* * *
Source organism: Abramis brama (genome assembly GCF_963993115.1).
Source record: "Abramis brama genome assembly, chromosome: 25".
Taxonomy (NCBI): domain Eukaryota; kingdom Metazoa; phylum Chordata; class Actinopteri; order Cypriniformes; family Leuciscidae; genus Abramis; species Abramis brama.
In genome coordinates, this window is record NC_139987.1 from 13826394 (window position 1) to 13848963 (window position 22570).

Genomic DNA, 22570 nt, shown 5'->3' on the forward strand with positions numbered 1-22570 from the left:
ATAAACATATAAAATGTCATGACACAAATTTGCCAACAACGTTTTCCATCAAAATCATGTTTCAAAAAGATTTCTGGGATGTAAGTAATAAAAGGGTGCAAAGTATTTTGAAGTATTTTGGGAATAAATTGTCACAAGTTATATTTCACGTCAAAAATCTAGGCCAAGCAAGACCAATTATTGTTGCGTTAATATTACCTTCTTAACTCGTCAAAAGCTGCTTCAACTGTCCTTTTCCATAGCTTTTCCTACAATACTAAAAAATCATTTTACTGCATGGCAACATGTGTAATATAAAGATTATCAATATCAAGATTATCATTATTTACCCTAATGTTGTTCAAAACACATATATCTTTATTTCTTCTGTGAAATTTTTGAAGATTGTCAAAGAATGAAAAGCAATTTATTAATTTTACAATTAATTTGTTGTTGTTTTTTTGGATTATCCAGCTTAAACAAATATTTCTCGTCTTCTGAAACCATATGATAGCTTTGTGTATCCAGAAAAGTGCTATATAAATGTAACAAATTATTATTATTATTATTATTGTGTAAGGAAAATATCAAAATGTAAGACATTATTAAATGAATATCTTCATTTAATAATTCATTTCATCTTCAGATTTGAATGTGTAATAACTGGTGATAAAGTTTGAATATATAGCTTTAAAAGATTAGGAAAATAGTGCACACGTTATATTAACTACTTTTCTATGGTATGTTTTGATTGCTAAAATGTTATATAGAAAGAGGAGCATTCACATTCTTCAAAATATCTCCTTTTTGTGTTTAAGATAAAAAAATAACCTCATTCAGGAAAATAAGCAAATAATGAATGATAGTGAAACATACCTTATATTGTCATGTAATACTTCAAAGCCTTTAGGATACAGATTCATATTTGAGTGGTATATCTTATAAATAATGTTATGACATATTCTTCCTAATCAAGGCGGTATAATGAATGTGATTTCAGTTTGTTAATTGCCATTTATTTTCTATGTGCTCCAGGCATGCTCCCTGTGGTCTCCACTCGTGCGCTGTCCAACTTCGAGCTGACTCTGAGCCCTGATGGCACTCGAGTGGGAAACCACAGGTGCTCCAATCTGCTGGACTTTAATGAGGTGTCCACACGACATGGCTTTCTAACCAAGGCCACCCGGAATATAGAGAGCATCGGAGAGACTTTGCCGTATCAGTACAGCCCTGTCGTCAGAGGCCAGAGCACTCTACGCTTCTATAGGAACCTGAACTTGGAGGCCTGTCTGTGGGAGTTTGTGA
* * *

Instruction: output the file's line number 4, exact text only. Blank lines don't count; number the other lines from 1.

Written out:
In genome coordinates, this window is record NC_139987.1 from 13826394 (window position 1) to 13848963 (window position 22570).